November 2018

Disability Resource Library November Newsletter

This month's Disability Resource Library newsletter focuses on nutrition services. Overcoming the biggest nutritional challenges of children with special needs is a complex issue that is sometimes within and sometimes beyond a parent's grasp. Yet to the extent we can, it is vital to ensure that our children enjoy the colorful, flavorful, rich-textured world of healthy food, and to get their hearts racing to the inviting rhythm of sport and life. Some kids with special needs have a nutritionist who sets specific guidelines for the challenges they are facing; for others, focusing on nutritional goals is a whole-family effort. Here, we highlight some of the resources our library has to offer.

Featured Resources

All featured resources are available to borrow from the DRL
To browse more resources, click here.

The Picky Eater Project

By Natalie Digate Muth and Sally Sampson

Parents will love this one-of-a-kind book that can transform even the most finicky eaters into fledgling foodies. Focusing on kids’ participation, interactive strategies, kitchen experiments, and delicious kid-friendly recipes, the book is based on a six-week plan that makes shopping and cooking fun. The Picky Eater Project addresses both the importance of healthy childhood nutrition and family harmony. It offers tips and troubleshooting, recognizing that it takes planning and perseverance to make behavior changes stick, but that it can happen.

Check out The Picky Eater Project

Bright Futures, Nutrition - Third Edition

by American Academy of Pediatrics

The new third edition brings updated guidelines, strategies, and practices for state-of-the-art supervision from birth through adolescence. Full-length chapters cover critical issues in infancy, early childhood, middle childhood, and adolescence. Each chapter provides an overview of the developmental period, interview questions, screening and assessment tools, counseling topics and approaches, desired health and nutrition outcomes, and frequently asked questions and suggested responses.

Check out Bright Futures Nutrition

Achieving a Healthy Weight for Your Child

by Sandra G. Hassink, MD, MS, FAAP

Help children with weight concerns by giving their parents the clear-cut information on nutrition and fitness that they need. Dr. Hassink’s plan will help families meet their goals with details on diet and physical activity for at home, in school, and in the community. With the information and tools provided in Achieving a Healthy Weight for Your Child, parents will have a practical resource and medical professionals will have an informed partner in making a permanent difference in kids health.

Check out Achieving a Healthy Weight for Your Child

Cooking Art: Easy Edible Art for Young Children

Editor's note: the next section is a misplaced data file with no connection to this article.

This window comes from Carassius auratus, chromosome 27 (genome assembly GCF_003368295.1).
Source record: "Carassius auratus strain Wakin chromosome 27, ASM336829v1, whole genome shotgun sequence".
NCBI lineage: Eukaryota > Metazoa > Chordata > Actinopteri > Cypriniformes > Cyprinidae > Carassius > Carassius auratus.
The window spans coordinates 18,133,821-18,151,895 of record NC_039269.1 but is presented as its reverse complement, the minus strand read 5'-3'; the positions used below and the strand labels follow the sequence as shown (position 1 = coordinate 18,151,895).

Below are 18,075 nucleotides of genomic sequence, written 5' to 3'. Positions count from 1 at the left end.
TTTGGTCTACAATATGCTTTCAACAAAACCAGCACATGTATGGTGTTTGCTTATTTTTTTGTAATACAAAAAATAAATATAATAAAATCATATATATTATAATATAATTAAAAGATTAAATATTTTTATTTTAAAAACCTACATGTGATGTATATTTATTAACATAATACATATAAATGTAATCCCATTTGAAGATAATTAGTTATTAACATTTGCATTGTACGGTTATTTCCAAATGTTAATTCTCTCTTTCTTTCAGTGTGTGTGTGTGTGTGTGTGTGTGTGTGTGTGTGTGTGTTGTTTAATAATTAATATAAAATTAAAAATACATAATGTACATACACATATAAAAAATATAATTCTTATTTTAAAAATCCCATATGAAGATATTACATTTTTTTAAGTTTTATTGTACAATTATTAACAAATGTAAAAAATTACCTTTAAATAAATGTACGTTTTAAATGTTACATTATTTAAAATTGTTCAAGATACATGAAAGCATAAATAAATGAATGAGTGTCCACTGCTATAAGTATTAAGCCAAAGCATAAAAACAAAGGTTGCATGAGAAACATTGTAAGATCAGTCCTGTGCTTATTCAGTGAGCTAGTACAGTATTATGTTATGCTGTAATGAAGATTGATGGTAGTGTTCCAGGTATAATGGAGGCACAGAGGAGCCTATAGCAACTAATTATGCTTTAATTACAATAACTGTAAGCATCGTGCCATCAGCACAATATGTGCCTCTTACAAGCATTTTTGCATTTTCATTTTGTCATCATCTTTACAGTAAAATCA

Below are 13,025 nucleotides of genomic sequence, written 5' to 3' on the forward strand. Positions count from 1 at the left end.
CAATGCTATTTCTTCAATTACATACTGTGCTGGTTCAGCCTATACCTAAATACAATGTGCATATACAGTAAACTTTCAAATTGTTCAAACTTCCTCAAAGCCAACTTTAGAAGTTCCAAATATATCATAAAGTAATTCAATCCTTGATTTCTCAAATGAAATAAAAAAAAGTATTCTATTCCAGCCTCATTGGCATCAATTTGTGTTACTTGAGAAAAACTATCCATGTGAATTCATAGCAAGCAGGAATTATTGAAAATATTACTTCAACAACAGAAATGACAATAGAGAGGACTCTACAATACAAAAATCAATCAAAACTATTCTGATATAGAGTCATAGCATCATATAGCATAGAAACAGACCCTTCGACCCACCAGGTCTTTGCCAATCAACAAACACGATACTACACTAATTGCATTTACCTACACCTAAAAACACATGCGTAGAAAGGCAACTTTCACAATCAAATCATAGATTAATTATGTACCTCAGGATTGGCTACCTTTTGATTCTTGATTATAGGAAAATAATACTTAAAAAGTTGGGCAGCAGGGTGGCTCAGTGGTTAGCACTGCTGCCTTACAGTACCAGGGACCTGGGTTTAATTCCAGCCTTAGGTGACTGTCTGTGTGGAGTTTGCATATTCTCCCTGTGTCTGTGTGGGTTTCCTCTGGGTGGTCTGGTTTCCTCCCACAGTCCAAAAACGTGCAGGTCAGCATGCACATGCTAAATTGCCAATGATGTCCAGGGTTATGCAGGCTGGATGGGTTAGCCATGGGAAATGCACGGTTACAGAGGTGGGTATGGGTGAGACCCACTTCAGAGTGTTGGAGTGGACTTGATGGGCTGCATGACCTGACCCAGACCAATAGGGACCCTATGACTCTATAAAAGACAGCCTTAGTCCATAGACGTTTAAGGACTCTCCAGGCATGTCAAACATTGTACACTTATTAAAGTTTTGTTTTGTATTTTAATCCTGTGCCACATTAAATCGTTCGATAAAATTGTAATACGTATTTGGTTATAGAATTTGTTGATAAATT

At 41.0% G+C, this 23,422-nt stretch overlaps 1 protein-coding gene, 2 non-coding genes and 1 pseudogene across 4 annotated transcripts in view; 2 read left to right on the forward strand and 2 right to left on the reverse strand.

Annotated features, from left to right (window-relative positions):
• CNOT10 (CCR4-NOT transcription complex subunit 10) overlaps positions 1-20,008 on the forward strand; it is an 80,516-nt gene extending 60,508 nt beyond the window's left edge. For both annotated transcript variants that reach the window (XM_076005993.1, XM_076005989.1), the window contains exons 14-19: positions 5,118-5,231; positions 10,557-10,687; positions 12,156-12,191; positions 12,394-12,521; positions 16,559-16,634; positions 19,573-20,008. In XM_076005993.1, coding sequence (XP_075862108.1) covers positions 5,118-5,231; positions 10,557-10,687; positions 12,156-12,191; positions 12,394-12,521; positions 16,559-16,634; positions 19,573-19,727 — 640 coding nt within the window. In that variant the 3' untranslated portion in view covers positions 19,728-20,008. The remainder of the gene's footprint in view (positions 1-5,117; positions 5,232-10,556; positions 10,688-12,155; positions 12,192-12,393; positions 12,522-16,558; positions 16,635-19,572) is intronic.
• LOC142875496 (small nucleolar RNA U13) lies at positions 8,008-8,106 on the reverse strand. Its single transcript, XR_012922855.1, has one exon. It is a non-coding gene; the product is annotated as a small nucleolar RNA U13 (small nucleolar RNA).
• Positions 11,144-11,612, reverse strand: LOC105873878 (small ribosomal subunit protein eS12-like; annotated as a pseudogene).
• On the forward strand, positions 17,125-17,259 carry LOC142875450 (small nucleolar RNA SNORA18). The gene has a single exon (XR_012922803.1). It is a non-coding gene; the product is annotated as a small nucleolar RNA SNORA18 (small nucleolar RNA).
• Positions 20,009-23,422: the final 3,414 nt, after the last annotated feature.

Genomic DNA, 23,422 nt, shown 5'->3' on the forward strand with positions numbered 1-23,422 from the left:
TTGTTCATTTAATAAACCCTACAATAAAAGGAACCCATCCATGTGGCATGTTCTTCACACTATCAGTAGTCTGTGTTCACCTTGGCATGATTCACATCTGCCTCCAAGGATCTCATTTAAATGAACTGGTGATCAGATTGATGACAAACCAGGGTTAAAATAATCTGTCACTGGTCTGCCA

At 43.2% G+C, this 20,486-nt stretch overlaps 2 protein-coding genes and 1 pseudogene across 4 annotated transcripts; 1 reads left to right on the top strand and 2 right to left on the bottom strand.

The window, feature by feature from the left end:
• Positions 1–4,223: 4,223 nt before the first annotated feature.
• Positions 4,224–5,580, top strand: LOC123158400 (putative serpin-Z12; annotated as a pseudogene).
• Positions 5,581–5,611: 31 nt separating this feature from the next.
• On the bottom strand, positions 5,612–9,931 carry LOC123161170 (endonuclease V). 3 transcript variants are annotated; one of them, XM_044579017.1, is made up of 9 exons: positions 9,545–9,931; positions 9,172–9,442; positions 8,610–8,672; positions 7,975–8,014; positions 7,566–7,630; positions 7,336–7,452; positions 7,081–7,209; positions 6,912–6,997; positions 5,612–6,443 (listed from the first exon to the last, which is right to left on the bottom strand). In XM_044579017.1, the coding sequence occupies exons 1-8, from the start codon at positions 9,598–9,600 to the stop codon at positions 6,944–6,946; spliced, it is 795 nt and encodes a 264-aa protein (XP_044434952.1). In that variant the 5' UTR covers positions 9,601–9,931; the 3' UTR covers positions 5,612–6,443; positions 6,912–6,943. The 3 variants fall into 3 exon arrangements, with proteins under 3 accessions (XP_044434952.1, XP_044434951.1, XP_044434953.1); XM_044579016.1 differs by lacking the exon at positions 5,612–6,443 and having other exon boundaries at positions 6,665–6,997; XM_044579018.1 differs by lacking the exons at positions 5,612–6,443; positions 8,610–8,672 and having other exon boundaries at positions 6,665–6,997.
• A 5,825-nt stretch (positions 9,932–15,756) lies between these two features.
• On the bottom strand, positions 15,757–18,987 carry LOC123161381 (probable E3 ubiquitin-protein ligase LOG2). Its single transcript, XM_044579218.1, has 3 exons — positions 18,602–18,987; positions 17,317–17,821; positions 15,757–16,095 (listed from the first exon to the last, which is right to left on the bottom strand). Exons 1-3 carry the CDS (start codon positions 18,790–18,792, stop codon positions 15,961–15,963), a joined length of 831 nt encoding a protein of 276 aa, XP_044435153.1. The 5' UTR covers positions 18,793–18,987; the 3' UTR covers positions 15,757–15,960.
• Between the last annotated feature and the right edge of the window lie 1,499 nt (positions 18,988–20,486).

by MaryAnn F. Kohl and Jean Potter

Transform the kitchen or classroom into an artist's studio with these easy edible art experiences. Organized by theme, such as Shapes & Forms and Color & Design, Cooking Art combines the familiar area of art exploration with the fascinating world of cooking, including all its wondrous tools, tastes and outcomes. Includes recipes for snacks, sandwiches, drinks, desserts, breads, fruit as well as pet treats. Each recipe allows ample room for cooking artists to explore and create in their own special ways!

Check out Cooking Art: Easy edible for Young Children

Childhood Nutrition: Feeding Your Baby (Volume 1), Childhood Nutrition: Young Children Eating Right (Volume 2), and Fruit Rainbow: Healthy Eating for People with Developmental Disabilities


Volume 1: Feeding Your Baby includes topics such as: Breastmilk and Formula, Starting Solids, Baby Food Basics and Self Feeding. Learn how to read nutrition fact food labels and the latest AAP guidelines on food choking prevention.

Volume 2: Young Children Eating Right details methods of effectively promoting good eating habits exercise and a healthy lifestyle for toddlers preschoolers and children in kindergarten and first grades.

Fruit Rainbow: This engaging program shows teens and adults with disabilities how to add fruit to their diets.

Navigation Tips

Children's nutrition doesn't have to be frustrating. If children's nutrition is a sore topic in your household, you're not alone. Many parents worry about what their children eat — and don't eat. However, most kids get plenty of variety and nutrition in their diets over the course of a week. Until your child's food preferences mature, consider some of these tips from the Mayo Clinic for preventing mealtime battles.

A Child's Champion

Meet Brenda Lamkin, M.Ed., C.A., the Executive Director of West Virginia’s Parent Training and Information Center. Brenda's experience working with children started with her own child and developed through obtaining degrees to expand her knowledge of the world as a parent and professional. As the Executive Director of WVPTI, which serves infants through age 26, she knows firsthand the importance of everyone working together for the benefit of the child. "Being a parent of a special needs’ child who faced many obstacles to obtaining the supports which my child needed, I am constantly inspired to assist other parents or families seeking assistance and answers, so they do not have to walk the path alone," she said. Brenda finds inspiration in Sharron Angle's quote - "There are a plan and a purpose, a value to every life, no matter what its location, age, gender or disability." We are pleased to name Brenda Lamkin as November's Child’s Champion. You can find out more about her work at